Energy: Brussels unveils its plan to respond to Putin

Energy savings, massification of renewables and diversification of gas supplies.

Energy: Brussels unveils its plan to respond to Putin

Energy savings, massification of renewables and diversification of gas supplies. With these three pillars, has Europe found the martingale to regain its energy independence? This Wednesday, May 18, the President of the European Commission, Ursura von der Leyen, presented the common strategy of the Twenty-Seven to get out of energy dependence on Russia. Since the start of the conflict in Ukraine, Europe has sought to stop its purchases of oil, gas and coal from Moscow. The latter largely financing the aggression decided by Vladimir Putin against kyiv. Still, the task is not easy. In 2021, about 45% of Europe's natural gas imports came from Russia, or about 155 billion cubic meters. A situation which hinders European freedom to sanction Russia as it sees fit, but which also calls into question its energy model as a whole.

The Green Pact for Europe, materialized by a package of measures entitled "Fit for 55", already aimed to reduce greenhouse gas emissions by -55% by 2030, a prerequisite for achieving carbon neutrality. by 2050. Conscious of its vulnerabilities since the beginning of the war with the explosion of prices, the Twenty-Seven seek to drive the point home. "I am aware that it is an ambitious project but it is a realistic project. We can do it", explained in particular the boss of the Commission in the introduction of her remarks.

First, the emphasis is on energy savings, a lever that is inexpensive and quick to operate. The objective of reducing the energy consumption of the Twenty-Seven by 2030 will increase from 9% to 13%. Regions and municipalities should raise public awareness of the need to save energy and support the deployment of measures to improve energy efficiency. Among them, the central question of the renovation of public buildings is once again at the forefront, as well as the reduction of the cost of public transport to promote its development to the detriment of individual modes of transport. "Improving the energy efficiency of buildings and cities should be at the heart of the EU's strategy, both to reduce its dependence on Russia and to achieve the bloc's climate objectives", pointed out before the statements of Ursula von der Leyen the general manager of the Dutch lighting company Signi, Eric Rondolat.

Energy savings therefore, but also the massification of renewable energies. Their share in the energy mix, initially forecast at 40% by 2030, will now have to rise to 45%. Or the installed capacity of one hundred EPR-type nuclear power plants, the Commission pointed out this Wednesday morning. Solar energy, which is relatively quick to produce and install, is preferred at this stage. Brussels is pushing for all public and commercial buildings over 250 square meters to be equipped with photovoltaic panels by 2026. Low-carbon hydrogen is not left out. The commission is targeting 10 million tonnes produced and ten more imported by 2030. The target for the volume of gas to be produced by methanisation is also doubled and will be financed by the common agricultural policy to reach a level of 17 billion cubic meters per year. Faced with the difficulties and administrative obstacles linked to the massification of energies such as solar or wind power, the European executive should propose a series of recommendations by the beginning of the summer.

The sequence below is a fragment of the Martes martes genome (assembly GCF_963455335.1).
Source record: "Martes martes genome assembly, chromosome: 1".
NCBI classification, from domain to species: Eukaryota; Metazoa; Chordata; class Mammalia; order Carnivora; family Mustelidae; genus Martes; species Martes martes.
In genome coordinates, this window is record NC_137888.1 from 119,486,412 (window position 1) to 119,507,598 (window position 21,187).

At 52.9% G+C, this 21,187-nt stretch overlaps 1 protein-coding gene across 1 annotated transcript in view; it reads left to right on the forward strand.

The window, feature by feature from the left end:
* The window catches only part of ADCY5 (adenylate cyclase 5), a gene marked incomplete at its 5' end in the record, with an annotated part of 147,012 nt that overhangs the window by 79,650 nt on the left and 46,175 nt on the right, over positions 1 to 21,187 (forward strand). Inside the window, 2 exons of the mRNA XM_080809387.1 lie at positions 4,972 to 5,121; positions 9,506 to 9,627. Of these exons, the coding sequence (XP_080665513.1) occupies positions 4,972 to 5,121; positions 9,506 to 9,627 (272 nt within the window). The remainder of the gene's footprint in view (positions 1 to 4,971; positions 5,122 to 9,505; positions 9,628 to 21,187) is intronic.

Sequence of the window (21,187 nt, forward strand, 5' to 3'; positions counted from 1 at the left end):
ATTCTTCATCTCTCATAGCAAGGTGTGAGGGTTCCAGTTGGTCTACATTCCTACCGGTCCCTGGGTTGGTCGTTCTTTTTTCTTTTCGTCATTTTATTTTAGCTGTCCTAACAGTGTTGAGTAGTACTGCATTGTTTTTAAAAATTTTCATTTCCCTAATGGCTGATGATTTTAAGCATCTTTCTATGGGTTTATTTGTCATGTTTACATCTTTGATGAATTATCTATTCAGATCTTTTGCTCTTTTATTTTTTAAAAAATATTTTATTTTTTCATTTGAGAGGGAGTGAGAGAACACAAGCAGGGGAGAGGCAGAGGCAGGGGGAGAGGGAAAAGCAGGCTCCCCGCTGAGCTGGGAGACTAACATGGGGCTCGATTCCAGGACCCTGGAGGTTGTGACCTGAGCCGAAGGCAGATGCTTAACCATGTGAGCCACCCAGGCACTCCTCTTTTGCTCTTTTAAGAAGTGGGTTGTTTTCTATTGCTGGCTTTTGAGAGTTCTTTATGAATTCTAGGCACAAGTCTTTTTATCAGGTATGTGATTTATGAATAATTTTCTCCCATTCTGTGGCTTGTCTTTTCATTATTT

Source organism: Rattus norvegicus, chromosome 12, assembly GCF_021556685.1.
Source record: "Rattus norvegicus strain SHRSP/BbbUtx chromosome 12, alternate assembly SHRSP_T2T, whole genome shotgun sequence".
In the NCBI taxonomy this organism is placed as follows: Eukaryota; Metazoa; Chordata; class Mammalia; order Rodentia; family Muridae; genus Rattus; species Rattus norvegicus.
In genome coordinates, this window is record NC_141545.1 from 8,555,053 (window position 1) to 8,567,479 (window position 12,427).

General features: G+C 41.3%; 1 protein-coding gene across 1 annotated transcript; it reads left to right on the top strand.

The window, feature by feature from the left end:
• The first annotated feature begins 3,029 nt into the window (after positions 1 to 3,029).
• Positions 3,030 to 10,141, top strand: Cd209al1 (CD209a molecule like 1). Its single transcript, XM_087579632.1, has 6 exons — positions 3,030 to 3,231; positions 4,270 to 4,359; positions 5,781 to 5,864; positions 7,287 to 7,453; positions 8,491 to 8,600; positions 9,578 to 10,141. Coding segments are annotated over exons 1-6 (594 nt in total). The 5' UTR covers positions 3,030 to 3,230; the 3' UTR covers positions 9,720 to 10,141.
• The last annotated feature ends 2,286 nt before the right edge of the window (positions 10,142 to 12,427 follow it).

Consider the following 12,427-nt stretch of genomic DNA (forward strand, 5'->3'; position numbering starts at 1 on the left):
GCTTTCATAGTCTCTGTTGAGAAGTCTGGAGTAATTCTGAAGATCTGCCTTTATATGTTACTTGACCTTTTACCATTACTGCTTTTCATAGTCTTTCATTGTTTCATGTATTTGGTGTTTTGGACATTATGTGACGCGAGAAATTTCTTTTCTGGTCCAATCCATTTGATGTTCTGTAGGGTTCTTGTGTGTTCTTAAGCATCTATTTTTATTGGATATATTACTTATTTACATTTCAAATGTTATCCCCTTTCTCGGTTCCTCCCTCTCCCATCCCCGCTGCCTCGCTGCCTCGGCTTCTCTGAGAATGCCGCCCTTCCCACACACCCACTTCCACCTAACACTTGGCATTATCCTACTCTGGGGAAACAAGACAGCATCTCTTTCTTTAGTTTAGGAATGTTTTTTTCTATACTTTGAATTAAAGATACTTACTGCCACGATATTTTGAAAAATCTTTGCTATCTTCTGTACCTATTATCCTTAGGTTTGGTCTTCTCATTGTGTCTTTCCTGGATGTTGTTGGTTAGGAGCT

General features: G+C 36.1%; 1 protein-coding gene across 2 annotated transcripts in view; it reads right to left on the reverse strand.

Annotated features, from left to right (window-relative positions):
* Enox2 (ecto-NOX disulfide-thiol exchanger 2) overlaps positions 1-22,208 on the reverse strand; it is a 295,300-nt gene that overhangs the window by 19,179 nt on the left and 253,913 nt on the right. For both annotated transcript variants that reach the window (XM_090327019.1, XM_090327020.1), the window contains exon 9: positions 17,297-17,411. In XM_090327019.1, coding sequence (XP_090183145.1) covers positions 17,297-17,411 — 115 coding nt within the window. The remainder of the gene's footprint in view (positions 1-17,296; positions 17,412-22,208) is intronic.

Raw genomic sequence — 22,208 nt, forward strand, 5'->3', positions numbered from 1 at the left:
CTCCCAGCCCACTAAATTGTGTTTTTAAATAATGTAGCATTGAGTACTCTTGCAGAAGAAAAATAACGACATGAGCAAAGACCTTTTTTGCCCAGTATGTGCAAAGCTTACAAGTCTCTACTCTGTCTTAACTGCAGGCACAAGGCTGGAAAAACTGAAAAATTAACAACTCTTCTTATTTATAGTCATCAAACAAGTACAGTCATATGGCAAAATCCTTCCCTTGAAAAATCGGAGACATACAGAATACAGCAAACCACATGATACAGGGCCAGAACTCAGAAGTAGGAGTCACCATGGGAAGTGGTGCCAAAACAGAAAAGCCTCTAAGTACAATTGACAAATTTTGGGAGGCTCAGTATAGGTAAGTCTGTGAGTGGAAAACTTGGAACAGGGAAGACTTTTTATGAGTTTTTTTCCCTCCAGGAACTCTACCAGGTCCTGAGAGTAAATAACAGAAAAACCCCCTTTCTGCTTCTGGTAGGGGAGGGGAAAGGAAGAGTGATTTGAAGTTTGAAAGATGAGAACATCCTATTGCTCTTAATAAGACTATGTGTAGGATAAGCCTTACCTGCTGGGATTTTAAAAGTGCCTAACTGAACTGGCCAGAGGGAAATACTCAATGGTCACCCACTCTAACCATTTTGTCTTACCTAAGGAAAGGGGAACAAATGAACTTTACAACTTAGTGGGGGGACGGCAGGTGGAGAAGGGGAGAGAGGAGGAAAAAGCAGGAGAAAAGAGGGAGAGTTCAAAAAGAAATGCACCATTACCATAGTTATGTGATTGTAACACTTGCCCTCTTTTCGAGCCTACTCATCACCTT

The third aspect concerns the necessary diversification of gas supply sources. The Commission wishes to develop new partnerships, and if possible in number, so as not to put all its eggs in one basket.? The United States will supply the largest volume of gas from Egypt, Qatar and West Africa. The continent hopes to obtain up to 45 billion cubic meters of additional liquefied natural gas per year and up to 10 billion additional via pipeline with partnerships with Norway, Algeria or Azerbaijan. European solidarity will have to be resilient so as not to lead to competition between countries and reduce costs. The idea is to pool purchases, as for vaccines, in order to lower prices and secure stocks. Faced with a winter that promises to be very tense and to ward off the risk of a sudden supply disruption from Putin, Europe finally wants European stocks to be 80% filled by December 1st. Safety that guarantees greater autonomy.

This new plan will obviously have a cost. The Commission figures it at an additional 195 billion euros by 2027. On the other hand, it expects to save 80 billion euros today spent on gas imports via energy savings. The bill remains significant, but the pill should not be too difficult to pass on to the populations of the Twenty-Seven. According to a barometer carried out by the European Union, 80% of its citizens believe that Europe must reduce its imports of Russian fuels as quickly as possible.

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